In his guide, ‘Best Hikes Rocky Mountain National Park’, Kent Dannen says, ‘my favorite trail is the one I hiked most recently.’ So true! My heart skips a beat every time I think of our hike to Gem Lake. The autumn aspens, the crisp air, the breathtaking views, 11 month old Cecy content the whole hike…now that’s what my dream hikes are made of!
We started out at Lumpy Ridge trailhead and hiked through boulders and unique rock formations with frequent stops to catch our breath and take in the panoramic views of Estes Park and the Rocky Mountain range behind us. This was a moderately strenuous hike because of the steep steps that lead up to the lake, but the short distance at 1.8 miles each way made it pretty attainable.
If you work up a thirst, you can try out one of the new breweries in town called Lumpy Ridge Brewing Company. Located in an old gas station, the brewery has a small, eclectic tasting room plus a couple of outdoor picnic tables where you can enjoy the beer and Lumpy Ridge views.
A less busy, more remote area of Rocky Mountain National Park is appropriately named the Wild Basin. On our first trip, we almost drove right past the entrance station which is located 19 miles south of Estes Park, Colorado on Highway 7. Once you turn in, the road narrows and leads to dirt roads with limited parking.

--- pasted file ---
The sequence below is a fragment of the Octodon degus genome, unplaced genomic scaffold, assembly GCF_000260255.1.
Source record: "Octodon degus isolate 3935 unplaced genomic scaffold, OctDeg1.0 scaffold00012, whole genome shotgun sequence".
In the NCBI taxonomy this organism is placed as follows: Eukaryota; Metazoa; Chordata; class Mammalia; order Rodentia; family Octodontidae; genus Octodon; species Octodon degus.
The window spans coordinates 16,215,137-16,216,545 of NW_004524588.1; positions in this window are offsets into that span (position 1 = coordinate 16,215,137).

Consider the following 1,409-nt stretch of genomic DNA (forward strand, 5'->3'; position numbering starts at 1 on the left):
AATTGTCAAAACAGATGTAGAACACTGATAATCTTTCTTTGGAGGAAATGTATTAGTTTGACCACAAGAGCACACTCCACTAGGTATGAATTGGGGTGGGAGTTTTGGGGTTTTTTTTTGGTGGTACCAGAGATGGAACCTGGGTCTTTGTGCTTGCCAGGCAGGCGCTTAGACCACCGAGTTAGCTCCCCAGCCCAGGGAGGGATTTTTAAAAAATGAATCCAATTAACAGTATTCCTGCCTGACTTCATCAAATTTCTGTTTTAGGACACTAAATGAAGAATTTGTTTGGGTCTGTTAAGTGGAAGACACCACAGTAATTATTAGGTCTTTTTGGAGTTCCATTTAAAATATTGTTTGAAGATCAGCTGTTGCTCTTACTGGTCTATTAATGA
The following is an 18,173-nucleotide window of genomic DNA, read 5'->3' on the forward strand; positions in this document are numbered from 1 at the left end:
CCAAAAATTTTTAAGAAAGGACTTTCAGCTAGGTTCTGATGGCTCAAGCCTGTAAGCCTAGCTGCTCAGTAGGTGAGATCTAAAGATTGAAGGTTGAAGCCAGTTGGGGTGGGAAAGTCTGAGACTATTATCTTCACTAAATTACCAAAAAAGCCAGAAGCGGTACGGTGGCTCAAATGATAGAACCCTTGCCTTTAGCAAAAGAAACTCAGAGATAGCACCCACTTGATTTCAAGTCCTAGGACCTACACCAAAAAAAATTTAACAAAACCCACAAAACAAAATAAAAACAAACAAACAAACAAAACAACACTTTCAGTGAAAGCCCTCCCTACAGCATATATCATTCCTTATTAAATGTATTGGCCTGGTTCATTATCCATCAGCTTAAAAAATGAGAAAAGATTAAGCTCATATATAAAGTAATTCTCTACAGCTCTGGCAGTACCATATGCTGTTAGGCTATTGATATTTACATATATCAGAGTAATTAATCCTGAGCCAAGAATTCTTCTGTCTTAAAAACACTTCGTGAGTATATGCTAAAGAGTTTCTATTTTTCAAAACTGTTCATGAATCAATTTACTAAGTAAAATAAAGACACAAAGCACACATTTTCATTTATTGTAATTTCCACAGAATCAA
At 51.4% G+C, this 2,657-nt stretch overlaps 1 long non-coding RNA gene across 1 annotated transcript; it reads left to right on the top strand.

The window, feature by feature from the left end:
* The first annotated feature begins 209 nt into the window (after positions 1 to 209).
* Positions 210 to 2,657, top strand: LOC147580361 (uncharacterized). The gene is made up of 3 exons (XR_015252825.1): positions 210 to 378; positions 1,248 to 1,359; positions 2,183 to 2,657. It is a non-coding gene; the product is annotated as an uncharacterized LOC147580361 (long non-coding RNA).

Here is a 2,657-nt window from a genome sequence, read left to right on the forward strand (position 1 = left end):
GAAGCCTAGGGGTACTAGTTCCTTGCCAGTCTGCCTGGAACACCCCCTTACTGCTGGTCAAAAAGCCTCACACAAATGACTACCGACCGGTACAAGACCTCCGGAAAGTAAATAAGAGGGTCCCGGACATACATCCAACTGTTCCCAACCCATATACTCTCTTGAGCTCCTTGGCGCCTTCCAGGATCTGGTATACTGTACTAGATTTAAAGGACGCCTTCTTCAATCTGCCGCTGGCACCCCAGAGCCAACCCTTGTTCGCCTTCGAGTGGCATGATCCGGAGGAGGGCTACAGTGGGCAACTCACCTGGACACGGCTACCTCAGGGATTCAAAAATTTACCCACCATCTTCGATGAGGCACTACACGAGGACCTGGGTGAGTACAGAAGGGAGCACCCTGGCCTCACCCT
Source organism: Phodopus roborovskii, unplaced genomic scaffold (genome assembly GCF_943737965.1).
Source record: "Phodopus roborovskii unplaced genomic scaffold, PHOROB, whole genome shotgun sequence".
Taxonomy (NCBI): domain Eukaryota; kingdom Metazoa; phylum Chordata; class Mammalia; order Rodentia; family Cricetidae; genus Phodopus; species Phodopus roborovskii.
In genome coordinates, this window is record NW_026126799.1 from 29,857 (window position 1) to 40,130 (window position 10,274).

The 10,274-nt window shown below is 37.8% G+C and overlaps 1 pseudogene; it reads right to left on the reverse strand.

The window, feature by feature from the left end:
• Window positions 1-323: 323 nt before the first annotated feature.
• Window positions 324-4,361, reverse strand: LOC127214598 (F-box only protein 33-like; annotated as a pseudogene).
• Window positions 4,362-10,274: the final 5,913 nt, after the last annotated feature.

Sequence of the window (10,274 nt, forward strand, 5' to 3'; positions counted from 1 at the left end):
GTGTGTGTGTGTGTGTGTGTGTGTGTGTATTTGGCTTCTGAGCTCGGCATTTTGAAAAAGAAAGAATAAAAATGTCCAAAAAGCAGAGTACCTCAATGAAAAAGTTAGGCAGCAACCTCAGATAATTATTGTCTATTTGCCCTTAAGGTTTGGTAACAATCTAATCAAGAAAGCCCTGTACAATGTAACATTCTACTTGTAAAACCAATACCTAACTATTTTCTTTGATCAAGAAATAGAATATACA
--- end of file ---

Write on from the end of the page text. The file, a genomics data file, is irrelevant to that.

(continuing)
Initially our goal was to scout out the area. We headed to the Wild Basin trail head and walked just .3 miles to Copeland Falls. The short, relativity flat walk through tall pine forest is lovely. There is an upper and lower falls, so make sure to go to both.
The Wild Basin trail head starts at 8,500 ft of elevation. We were pleasantly surprised by how much we enjoyed this lower elevation walk, so we came back on our next trip to Rocky Mountain National Park.
On our second excursion we wanted to push ourselves to go on to Ouzel Falls which is 2.7 miles each way. On this hike, you gain approximately 950 ft of elevation. There is a lot to see on your way to Ouzel Falls. After passing Copeland Falls we hiked to Calypso Cascades where water tumbles down against logs and boulders in a memorable display.
The trail follows a scenic mountain stream that you get to cross over several times on sturdy wooden bridges.
We continued our adventure to Ouzel Falls which is 2.7 miles from the trail head.
When we were there in early September 2015 the bridge at Ouzel Falls that leads to Ouzel Lake was wiped out from flooding. A crew was there working to rebuild.
We hiked a little off trail to find a better view of Ouzel Falls. Our daughter seemed to enjoy the rushing sound of the falls and the soft mist that was coming off of it.
My husband hiked an additional .2 miles to the top of the falls which was somewhat technical and not baby friendly. He waved back down at Cecy and me as we played below.
We love that the Wild Basin is typically less crowded compared to other areas in Rocky Mountain National Park. We appreciate that you don’t have to walk far to see a waterfall, but you can also push yourself and have quite the adventure.
Have you been to Rocky Mountain National Park’s Wild Basin area? What did you think?